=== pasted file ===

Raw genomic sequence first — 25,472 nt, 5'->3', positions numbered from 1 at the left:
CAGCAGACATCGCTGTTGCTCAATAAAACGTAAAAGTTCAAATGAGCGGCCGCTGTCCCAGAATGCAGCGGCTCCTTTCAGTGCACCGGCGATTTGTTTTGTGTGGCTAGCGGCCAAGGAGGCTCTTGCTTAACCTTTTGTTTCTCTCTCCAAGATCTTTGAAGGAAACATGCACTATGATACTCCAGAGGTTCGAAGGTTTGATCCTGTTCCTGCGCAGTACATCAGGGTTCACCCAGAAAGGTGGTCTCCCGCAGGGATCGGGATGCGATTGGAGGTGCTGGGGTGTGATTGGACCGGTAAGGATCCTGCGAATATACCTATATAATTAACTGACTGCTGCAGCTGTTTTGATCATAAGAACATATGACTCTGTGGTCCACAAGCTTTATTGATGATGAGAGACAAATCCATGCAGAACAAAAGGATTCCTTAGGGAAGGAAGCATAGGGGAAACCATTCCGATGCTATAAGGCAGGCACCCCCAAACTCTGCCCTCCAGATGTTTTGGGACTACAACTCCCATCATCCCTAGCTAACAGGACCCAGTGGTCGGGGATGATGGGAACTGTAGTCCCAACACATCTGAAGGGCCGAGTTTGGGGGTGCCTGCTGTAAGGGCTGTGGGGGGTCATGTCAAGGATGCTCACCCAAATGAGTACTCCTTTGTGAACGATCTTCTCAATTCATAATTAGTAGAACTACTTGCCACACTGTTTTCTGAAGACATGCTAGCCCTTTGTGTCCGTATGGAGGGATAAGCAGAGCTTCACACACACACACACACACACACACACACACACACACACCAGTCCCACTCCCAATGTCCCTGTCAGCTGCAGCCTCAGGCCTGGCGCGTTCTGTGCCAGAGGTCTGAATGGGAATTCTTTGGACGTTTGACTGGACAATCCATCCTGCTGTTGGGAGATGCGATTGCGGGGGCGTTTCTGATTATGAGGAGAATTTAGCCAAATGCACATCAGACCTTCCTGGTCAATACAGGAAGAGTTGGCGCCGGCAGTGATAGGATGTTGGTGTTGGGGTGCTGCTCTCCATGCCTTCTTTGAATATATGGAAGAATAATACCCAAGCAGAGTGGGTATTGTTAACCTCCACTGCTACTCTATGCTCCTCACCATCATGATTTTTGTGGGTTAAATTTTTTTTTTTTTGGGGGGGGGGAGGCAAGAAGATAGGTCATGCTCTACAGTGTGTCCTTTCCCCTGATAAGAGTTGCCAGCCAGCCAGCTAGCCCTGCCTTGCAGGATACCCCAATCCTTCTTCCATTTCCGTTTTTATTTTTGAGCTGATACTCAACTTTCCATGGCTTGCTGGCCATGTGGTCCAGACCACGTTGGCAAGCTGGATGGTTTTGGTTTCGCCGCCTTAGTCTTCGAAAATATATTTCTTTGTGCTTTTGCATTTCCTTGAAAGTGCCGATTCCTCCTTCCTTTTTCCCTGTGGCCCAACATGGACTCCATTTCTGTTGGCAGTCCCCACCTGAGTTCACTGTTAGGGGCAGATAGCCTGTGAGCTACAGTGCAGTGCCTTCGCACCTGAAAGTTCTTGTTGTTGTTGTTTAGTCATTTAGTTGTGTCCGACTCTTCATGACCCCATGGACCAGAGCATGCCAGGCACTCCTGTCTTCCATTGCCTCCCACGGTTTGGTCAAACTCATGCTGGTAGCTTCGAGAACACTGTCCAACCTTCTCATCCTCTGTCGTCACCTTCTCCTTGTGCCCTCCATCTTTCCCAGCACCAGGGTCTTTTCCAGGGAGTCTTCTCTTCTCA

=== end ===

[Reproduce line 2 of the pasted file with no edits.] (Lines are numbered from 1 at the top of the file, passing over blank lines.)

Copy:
CAGCAGACATCGCTGTTGCTCAATAAAACGTAAAAGTTCAAATGAGCGGCCGCTGTCCCAGAATGCAGCGGCTCCTTTCAGTGCACCGGCGATTTGTTTTGTGTGGCTAGCGGCCAAGGAGGCTCTTGCTTAACCTTTTGTTTCTCTCTCCAAGATCTTTGAAGGAAACATGCACTATGATACTCCAGAGGTTCGAAGGTTTGATCCTGTTCCTGCGCAGTACATCAGGGTTCACCCAGAAAGGTGGTCTCCCGCAGGGATCGGGATGCGATTGGAGGTGCTGGGGTGTGATTGGACCGGTAAGGATCCTGCGAATATACCTATATAATTAACTGACTGCTGCAGCTGTTTTGATCATAAGAACATATGACTCTGTGGTCCACAAGCTTTATTGATGATGAGAGACAAATCCATGCAGAACAAAAGGATTCCTTAGGGAAGGAAGCATAGGGGAAACCATTCCGATGCTATAAGGCAGGCACCCCCAAACTCTGCCCTCCAGATGTTTTGGGACTACAACTCCCATCATCCCTAGCTAACAGGACCCAGTGGTCGGGGATGATGGGAACTGTAGTCCCAACACATCTGAAGGGCCGAGTTTGGGGGTGCCTGCTGTAAGGGCTGTGGGGGGTCATGTCAAGGATGCTCACCCAAATGAGTACTCCTTTGTGAACGATCTTCTCAATTCATAATTAGTAGAACTACTTGCCACACTGTTTTCTGAAGACATGCTAGCCCTTTGTGTCCGTATGGAGGGATAAGCAGAGCTTCACACACACACACACACACACACACACACACACACACACCAGTCCCACTCCCAATGTCCCTGTCAGCTGCAGCCTCAGGCCTGGCGCGTTCTGTGCCAGAGGTCTGAATGGGAATTCTTTGGACGTTTGACTGGACAATCCATCCTGCTGTTGGGAGATGCGATTGCGGGGGCGTTTCTGATTATGAGGAGAATTTAGCCAAATGCACATCAGACCTTCCTGGTCAATACAGGAAGAGTTGGCGCCGGCAGTGATAGGATGTTGGTGTTGGGGTGCTGCTCTCCATGCCTTCTTTGAATATATGGAAGAATAATACCCAAGCAGAGTGGGTATTGTTAACCTCCACTGCTACTCTATGCTCCTCACCATCATGATTTTTGTGGGTTAAATTTTTTTTTTTTTGGGGGGGGGGAGGCAAGAAGATAGGTCATGCTCTACAGTGTGTCCTTTCCCCTGATAAGAGTTGCCAGCCAGCCAGCTAGCCCTGCCTTGCAGGATACCCCAATCCTTCTTCCATTTCCGTTTTTATTTTTGAGCTGATACTCAACTTTCCATGGCTTGCTGGCCATGTGGTCCAGACCACGTTGGCAAGCTGGATGGTTTTGGTTTCGCCGCCTTAGTCTTCGAAAATATATTTCTTTGTGCTTTTGCATTTCCTTGAAAGTGCCGATTCCTCCTTCCTTTTTCCCTGTGGCCCAACATGGACTCCATTTCTGTTGGCAGTCCCCACCTGAGTTCACTGTTAGGGGCAGATAGCCTGTGAGCTACAGTGCAGTGCCTTCGCACCTGAAAGTTCTTGTTGTTGTTGTTTAGTCATTTAGTTGTGTCCGACTCTTCATGACCCCATGGACCAGAGCATGCCAGGCACTCCTGTCTTCCATTGCCTCCCACGGTTTGGTCAAACTCATGCTGGTAGCTTCGAGAACACTGTCCAACCTTCTCATCCTCTGTCGTCACCTTCTCCTTGTGCCCTCCATCTTTCCCAGCACCAGGGTCTTTTCCAGGGAGTCTTCTCTTCTCA